Language is a means of communication between human beings, and the result of the ways that peoples of a language have come to terms with their environment. But our thinking could not construct a grammatical system, because language is required for that. People do not first possess self- awareness and then communicate it, rather they acquire self-awareness by communicating. It is not human beings who create language, says the philosopher Johann Gottlieb Fichte, but language creates them. Our whole way of thinking is, to begin with, determined by the language we speak. The contemporary philosopher Peter Sloterdijk described the effect of his mother tongue:
Even though I owe orientation and the ability to act ….to language, I also know that is has merely taken possession of me like a pirate who boarded my life when it had cast off some distance from the maternal shore….Language has long turned into the captain; with extensive authority it decides upon most things that happen on deck, and also about many matters that happen below deck.
We are at the mercy of the patterns of thinking contained in our mother tongue. But it is well known that once we start learning another language, we also begin to think differently. Every language has its own thought forms. Where the English say I am right, the French say J ́ai raison (literally: I have reason), the German say Ich habe recht (I have right). The English pride themselves on a sense of humor, and the French on savoir vivre (to know how to live, or a way of living). The Spanish pensar en (literally: think in/on) which has its analytical connotations, whereas the English think about suggesting that one goes around the subject, viewing it from different angles. Each language can be compared to an instrument in an orchestra. Each has their own genius but also their own limitations. On many occasions I find myself mixing languages because only one holds the essence of what I truly mean.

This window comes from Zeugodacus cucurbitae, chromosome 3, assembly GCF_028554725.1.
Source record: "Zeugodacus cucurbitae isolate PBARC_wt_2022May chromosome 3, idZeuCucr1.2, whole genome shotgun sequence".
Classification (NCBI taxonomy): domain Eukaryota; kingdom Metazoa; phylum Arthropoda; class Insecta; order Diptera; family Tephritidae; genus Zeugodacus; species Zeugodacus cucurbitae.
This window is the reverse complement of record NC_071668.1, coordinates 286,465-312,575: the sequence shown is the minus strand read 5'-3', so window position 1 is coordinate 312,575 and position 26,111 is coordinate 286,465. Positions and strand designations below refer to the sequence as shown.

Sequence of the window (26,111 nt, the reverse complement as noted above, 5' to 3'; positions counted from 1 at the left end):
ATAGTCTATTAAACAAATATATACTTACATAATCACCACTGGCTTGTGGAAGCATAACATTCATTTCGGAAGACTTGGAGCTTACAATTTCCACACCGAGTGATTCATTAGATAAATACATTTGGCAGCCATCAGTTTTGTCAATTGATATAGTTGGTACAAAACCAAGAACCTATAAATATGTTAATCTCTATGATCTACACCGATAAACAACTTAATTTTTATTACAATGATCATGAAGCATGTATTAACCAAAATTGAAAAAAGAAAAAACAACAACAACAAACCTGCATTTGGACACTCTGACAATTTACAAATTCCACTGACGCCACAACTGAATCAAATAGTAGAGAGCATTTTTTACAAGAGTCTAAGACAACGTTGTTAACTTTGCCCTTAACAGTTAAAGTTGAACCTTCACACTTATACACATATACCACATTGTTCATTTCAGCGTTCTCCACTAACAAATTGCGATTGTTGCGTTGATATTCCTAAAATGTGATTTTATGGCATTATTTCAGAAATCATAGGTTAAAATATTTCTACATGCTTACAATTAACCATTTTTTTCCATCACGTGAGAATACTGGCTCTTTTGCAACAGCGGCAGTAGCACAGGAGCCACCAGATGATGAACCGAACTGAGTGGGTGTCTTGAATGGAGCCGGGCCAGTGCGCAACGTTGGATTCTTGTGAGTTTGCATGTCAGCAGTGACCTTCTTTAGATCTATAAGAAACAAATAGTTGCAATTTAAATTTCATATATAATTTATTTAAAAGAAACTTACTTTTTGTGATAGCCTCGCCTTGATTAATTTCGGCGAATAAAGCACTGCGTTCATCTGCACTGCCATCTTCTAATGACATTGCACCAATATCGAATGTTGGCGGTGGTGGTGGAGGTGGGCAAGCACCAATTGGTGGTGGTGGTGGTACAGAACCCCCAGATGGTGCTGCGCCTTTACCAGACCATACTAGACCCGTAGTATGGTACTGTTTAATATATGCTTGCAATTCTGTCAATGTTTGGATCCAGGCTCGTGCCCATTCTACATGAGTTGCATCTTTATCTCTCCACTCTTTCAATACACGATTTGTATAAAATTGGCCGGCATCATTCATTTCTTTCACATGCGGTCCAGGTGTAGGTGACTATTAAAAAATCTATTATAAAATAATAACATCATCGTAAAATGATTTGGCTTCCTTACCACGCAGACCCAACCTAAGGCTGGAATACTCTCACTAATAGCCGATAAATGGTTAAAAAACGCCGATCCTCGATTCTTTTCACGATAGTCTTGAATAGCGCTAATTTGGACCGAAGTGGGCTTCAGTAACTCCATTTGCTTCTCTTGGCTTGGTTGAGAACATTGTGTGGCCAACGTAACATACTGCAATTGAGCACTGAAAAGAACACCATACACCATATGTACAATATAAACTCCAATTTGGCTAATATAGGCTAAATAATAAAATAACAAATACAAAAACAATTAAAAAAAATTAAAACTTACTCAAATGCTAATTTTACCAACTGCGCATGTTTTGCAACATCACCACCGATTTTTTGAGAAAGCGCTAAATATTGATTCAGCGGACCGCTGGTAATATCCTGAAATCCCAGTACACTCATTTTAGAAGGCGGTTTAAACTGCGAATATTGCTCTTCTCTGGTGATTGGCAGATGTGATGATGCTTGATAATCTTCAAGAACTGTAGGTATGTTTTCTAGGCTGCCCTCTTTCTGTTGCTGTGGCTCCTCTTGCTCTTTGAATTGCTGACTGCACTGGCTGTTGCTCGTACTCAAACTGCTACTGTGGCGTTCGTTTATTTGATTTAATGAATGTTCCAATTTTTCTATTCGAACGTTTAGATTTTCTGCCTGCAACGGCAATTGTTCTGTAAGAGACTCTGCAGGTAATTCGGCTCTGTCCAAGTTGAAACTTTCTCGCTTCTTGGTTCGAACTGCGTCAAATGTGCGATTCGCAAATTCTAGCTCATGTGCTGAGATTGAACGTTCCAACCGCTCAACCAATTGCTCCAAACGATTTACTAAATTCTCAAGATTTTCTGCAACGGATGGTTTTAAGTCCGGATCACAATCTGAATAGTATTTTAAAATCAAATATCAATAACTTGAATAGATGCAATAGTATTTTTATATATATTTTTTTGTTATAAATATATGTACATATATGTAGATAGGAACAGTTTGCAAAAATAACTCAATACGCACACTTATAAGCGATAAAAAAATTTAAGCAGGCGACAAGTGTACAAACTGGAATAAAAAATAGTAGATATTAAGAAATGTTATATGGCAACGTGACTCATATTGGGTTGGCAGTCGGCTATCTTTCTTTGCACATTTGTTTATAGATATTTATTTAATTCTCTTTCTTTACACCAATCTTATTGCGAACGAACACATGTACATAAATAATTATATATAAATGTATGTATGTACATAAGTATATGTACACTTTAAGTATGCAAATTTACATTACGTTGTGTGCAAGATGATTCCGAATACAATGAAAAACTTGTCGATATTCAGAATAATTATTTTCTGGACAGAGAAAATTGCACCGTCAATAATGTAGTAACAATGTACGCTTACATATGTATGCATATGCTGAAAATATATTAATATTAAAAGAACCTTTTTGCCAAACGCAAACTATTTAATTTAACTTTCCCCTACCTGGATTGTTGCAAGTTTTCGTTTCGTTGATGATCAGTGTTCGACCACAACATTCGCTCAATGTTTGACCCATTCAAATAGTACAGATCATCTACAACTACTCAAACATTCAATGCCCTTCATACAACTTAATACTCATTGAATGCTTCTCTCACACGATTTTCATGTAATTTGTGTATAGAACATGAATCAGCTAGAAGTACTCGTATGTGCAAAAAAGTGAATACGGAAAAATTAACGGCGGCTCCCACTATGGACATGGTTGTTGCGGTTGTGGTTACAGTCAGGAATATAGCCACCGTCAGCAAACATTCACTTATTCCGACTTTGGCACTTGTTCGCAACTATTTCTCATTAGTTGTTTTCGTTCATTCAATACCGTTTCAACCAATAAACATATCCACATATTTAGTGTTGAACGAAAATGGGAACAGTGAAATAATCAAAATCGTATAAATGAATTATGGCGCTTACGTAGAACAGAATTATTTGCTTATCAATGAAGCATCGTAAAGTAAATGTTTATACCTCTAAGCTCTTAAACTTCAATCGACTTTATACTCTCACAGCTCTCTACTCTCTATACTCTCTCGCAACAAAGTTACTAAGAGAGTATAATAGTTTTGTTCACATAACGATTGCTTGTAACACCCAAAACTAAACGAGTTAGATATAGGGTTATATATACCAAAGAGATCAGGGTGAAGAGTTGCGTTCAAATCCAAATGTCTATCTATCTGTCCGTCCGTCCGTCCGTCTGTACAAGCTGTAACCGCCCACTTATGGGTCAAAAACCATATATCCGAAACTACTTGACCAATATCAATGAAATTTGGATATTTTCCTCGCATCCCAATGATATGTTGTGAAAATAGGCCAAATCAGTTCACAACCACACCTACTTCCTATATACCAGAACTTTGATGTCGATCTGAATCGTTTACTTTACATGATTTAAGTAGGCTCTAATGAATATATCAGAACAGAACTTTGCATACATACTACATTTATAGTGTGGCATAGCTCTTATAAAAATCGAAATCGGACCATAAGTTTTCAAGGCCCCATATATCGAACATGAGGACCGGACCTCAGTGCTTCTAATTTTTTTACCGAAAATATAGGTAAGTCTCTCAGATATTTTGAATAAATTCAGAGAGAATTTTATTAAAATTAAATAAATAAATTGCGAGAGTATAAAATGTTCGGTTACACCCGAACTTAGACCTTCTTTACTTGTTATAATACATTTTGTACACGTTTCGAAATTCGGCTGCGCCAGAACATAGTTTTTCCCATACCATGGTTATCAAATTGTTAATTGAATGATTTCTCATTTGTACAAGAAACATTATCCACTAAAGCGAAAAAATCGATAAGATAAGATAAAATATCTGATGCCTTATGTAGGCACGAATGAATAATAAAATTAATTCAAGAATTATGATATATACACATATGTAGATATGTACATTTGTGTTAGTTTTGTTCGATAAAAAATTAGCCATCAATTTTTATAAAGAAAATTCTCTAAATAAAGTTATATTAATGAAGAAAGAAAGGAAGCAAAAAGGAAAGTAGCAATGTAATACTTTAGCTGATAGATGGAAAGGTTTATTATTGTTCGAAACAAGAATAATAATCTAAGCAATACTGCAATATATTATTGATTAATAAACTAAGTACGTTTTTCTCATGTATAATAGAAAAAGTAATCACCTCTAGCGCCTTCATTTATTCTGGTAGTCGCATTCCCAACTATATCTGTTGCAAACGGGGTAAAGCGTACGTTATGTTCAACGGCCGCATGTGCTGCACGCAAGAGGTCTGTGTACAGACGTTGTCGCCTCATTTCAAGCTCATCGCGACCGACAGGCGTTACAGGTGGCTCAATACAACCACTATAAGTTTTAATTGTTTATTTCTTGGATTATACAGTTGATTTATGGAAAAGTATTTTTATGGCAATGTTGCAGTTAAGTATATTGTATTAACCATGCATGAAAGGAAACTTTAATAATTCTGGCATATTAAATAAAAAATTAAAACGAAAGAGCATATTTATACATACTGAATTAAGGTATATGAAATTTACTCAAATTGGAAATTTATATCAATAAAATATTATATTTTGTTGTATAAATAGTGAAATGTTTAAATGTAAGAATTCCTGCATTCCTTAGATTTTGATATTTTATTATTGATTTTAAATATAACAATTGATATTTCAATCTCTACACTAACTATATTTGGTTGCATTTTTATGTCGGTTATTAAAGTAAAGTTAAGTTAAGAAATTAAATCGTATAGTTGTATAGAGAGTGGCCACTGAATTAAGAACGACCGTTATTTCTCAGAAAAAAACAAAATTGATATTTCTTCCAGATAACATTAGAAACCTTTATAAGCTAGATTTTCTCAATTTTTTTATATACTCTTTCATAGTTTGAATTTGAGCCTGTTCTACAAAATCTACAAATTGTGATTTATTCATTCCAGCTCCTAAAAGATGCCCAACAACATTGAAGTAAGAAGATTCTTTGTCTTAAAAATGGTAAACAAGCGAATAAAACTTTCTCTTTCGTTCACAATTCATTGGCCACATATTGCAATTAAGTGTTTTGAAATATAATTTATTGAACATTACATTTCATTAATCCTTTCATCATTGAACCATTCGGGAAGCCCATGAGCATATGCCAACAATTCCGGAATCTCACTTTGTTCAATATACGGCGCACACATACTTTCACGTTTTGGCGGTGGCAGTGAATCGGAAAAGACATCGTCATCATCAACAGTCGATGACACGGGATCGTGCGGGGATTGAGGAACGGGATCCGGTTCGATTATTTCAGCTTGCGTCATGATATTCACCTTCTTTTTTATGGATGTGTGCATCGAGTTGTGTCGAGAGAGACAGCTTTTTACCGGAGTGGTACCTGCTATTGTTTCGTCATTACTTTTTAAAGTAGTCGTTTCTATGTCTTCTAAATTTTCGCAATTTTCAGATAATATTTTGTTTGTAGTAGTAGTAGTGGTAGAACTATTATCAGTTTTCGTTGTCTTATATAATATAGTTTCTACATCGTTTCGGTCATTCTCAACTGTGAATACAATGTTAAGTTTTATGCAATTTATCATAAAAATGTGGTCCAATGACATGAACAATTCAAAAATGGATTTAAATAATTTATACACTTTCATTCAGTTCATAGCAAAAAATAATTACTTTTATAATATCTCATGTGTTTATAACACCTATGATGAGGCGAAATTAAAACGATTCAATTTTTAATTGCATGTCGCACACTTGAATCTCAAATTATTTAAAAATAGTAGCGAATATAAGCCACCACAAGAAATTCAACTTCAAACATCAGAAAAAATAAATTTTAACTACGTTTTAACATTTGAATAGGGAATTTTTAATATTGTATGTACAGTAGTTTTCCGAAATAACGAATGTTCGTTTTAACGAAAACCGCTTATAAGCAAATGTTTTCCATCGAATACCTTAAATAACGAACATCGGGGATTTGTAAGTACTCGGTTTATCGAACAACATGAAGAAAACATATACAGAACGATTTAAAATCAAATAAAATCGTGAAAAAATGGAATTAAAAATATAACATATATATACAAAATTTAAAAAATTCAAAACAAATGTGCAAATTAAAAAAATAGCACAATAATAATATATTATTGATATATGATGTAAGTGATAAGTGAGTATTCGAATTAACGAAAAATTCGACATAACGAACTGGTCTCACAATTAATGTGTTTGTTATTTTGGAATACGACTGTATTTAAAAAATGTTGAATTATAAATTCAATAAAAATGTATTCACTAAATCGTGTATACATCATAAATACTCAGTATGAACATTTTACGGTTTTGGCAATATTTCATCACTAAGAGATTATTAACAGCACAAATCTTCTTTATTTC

Language, for the able of hearing and seeing, is an understanding of sound, sight and feeling. A widely accepted study by Dr. Mehrabian conducted in the 1960 showed 7% of language to be verbal, 38% vocal and 55% visual! Rudolf Steiner describes language as being caused by emotions: Human speech is the expression of these sympathetic or antipathetic activities. If we can go as far as to be internally moved by another language, it has even more opportunity to make it ́s impression, it ́s imprint on our being.
Foreign language is the gateway to understanding a particular folk who have their own individuality, musicality and expression but also represents an opportunity to understand the world and ourselves. For as we take in a second, and third language, we also give more thought and life to our mother tongue. If we are able to capture the profound genius of another language, we can further our understanding of another nation, another way of relating to life, another thought process, developing our understanding, expanding our range of inner sensitivity. As the philosopher Hans- Georg Gadamer put it, the limit of our language is the limit of our world. By growing into another language, we can thus create a balance in our understanding of the world. By sharing language, we can strengthen the principle of mutual respect, awaken forces of love and affection and create inner prerequisites for boundless, human understanding so that a true sense of brother/sisterhood may arise among all human beings.
Every newborn baby arrives with the capacity to learn any language in the world to perfection. If the environment of a foreign language is connected to the emotions, we are better able to unfold the capability that already lives in that person. Sharing literature is an invaluable path to reach that emotion, acquire an ear for the language and experience it ́s essence and culture. I would therefore like to share a list of book titles for reading to children; which I have broadly grouped by levels, but is by no means restrictive in age or level:
For the lower classes:
The little red hen (fable first collected in the US in 1874)
Mr. Gumpy ́s motor car by John Burningham (olde British)
We ́re going on a bear hunt by Michael Rosen (great for EFL)
The Hungry Caterpillar and The tiny seed by Eric Carle (the US author) Hairy Maclary and Zachary Quack by Lynley Dodd (wonderful English pros)
Handa ́s Surprise by Eileen Browne (a tale from Kenya)
The gingerbread-boy by Uta Taylor- Weaver (collection of stories, songs and poems)
And more for young native speakers: Grandmother Lucy goes for a picnic by Joyce Wood (a warming story) Alfie gets in first by Shirley Hughes (very British)
The wind in the willows by Kenneth Grahame (a Scottish classic)
For the middle classes:
What could it be? by Nandini Nayar (India)
The tunnel by Anthony Browne (classic modern US author)
The gift of the sun by Dianna Stewart (South Africa)
The magic paintbrush by Julia Donaldson (A classic modern British writer)
The Minpins by Roald Dahl (A classic British author)
Grandfather ́s pencil and the room of stories by Michael Foreman (very British illustrations)
EMILY (NOA AND ANAÏS’ MOTHER AND PRIMARY ENGLISH TEACHER)